Palestine’s Struggle to Create Its Unique Narrative
By Clay S. Jenkinson
Published July 20, 2021
America has had resounding success in telling the story of its birth and rise as a nation. So too has Israel during the 20th century. Now, Palestine must do the same if it wants to succeed, says Middle East scholar Rashid Khalidi.
A child holds a Palestinian flag in Qalqilya, Palestine.(Abu Adel, Shutterstock)
Rashid Khalidi is the Edward Said Professor of Modern Arab Studies at Columbia University, an endowed chair named for Said, a professor, public intellectual, and a founder of the academic field of postcolonial studies. Khalidi has written a number of books on the history of Palestine and the Middle East. With his latest effort — The Hundred Years War on Palestine: A History of Settler Colonialism and Resistance, 1917-2017 — Khalidi heeded the advice of his son and sought a more personal approach in his work. The result is an approachable account of a Palestinian people that has long been defined in the American consciousness, the author contends, by a narrative it didn’t write. Inserting himself into the story, Khalidi uses archival accounts of generations of family members from the region — mayors, judges, diplomats and journalists — to insert a Palestinian perspective into his chronicle of the last century of conflict. Governing Editor-at-Large Clay Jenkinson recently spoke with Khalidi about the book and the need, the possibilities, and the probabilities for a new Palestinian narrative. This interview has been edited for length and clarity.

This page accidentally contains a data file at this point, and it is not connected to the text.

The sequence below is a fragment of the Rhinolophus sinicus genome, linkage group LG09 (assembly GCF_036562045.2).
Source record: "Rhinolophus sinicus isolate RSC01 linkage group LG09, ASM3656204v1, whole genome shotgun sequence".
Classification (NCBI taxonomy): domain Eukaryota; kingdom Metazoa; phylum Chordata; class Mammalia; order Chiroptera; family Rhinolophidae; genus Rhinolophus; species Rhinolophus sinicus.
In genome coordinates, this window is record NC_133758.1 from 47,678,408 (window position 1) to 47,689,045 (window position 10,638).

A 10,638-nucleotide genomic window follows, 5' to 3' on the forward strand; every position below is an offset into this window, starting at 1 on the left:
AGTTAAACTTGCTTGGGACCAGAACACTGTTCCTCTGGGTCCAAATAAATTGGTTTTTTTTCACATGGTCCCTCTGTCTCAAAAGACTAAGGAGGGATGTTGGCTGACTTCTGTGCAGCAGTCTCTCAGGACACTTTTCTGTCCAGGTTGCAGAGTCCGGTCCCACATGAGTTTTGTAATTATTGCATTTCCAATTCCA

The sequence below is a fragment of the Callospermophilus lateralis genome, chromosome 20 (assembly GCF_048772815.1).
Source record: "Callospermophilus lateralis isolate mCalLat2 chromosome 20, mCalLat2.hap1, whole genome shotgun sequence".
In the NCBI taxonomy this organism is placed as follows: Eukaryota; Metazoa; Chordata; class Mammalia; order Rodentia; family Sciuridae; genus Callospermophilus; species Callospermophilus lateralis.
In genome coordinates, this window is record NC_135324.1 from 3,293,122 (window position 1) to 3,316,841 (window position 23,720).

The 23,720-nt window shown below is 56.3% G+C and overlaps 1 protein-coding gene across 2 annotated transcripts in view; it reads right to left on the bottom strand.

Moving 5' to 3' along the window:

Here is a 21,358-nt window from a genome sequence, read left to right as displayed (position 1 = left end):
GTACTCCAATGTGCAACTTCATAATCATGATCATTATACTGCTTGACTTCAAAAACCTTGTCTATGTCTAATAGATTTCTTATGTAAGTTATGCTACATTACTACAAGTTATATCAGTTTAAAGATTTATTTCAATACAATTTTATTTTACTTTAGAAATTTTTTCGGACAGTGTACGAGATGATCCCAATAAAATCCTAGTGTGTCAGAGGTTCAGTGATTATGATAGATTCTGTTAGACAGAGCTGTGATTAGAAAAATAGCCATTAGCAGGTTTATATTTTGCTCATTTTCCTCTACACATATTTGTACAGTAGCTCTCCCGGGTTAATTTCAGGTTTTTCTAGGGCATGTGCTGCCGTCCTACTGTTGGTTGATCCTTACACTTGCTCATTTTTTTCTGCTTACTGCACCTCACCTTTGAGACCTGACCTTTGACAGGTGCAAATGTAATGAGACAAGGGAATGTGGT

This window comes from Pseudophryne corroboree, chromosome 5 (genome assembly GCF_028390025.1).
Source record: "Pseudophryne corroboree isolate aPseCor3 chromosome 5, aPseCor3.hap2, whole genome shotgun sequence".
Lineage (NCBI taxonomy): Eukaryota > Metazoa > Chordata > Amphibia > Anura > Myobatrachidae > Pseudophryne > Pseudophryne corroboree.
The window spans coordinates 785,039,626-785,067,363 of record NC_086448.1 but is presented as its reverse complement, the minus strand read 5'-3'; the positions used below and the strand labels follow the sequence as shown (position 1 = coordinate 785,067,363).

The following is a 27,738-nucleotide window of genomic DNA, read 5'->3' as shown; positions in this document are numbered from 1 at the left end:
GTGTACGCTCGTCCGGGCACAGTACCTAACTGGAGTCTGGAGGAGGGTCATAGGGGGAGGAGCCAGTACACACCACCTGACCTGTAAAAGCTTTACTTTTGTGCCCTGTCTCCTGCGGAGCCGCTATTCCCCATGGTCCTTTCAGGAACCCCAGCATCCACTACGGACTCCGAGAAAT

Rashid Khalidi, the Edward Said Professor of Modern Arab Studies at Columbia University and author of The Hundred Years' War on Palestine: A History of Settler Colonialism and Resistance, 1917–2017.
Toward a New Narrative
"Israel is a regional superpower. Young people understand this. People of my generation don't."
Governing: Edward Said once said that Palestinians have been denied permission to narrate their own story. What’s a better narrative for Palestine?